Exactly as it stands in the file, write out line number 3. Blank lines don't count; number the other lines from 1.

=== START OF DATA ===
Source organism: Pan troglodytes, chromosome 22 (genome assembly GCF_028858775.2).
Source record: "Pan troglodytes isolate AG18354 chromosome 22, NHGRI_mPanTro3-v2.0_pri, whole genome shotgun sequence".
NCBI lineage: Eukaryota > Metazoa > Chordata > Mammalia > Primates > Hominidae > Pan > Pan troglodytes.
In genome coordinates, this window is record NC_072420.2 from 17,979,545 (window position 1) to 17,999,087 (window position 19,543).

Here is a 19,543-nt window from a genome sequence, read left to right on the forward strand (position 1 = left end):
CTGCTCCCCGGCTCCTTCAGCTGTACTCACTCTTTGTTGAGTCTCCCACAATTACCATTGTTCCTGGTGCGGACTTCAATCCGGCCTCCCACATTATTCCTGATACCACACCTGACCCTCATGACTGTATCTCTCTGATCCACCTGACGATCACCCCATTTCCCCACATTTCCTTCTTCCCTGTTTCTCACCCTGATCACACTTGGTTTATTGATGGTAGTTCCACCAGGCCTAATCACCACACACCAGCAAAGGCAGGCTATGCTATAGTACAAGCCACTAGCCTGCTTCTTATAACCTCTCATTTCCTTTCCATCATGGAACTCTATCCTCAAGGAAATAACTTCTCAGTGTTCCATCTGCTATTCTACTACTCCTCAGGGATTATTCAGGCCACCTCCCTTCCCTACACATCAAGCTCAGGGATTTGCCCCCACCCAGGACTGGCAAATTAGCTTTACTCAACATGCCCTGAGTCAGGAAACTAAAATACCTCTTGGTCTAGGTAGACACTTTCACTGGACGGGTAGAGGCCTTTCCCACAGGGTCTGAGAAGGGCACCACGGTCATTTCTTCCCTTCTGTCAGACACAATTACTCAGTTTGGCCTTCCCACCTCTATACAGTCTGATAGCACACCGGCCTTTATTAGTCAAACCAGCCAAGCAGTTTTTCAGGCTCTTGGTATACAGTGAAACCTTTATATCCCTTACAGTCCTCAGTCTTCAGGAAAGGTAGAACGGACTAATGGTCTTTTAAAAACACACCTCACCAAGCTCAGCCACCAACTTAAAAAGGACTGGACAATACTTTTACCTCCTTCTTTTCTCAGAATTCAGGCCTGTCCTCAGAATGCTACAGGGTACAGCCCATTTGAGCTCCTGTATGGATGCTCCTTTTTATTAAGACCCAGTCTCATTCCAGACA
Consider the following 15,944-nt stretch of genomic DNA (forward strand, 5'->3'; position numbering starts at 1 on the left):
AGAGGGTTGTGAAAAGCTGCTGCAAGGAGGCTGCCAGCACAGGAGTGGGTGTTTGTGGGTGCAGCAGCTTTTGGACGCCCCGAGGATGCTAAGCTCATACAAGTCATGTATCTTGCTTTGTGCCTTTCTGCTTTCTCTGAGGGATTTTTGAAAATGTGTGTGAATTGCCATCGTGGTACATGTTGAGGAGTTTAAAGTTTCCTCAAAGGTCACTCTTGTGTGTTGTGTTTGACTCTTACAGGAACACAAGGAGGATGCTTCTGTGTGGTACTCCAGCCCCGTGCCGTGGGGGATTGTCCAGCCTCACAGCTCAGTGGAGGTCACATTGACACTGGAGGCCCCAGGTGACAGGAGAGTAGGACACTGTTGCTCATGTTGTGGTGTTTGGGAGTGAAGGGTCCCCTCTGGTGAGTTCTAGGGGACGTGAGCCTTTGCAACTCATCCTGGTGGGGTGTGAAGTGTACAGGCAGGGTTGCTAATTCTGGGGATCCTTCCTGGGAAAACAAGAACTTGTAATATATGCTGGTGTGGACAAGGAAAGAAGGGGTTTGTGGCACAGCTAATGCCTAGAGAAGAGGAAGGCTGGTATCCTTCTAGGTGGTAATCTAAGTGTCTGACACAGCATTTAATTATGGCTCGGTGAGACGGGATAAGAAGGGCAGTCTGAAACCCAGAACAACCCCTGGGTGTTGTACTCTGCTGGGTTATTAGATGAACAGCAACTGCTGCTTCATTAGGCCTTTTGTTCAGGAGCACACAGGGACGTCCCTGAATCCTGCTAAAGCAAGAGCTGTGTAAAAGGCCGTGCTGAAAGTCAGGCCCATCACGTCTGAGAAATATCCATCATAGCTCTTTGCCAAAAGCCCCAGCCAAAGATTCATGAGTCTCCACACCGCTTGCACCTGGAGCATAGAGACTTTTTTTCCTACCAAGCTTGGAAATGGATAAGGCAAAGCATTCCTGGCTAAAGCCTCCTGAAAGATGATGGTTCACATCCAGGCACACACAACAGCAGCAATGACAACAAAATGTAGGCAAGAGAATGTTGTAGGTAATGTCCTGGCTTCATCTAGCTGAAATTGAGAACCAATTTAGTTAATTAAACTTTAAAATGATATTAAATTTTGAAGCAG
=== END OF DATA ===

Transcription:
NCBI lineage: Eukaryota > Metazoa > Chordata > Mammalia > Primates > Hominidae > Pan > Pan troglodytes.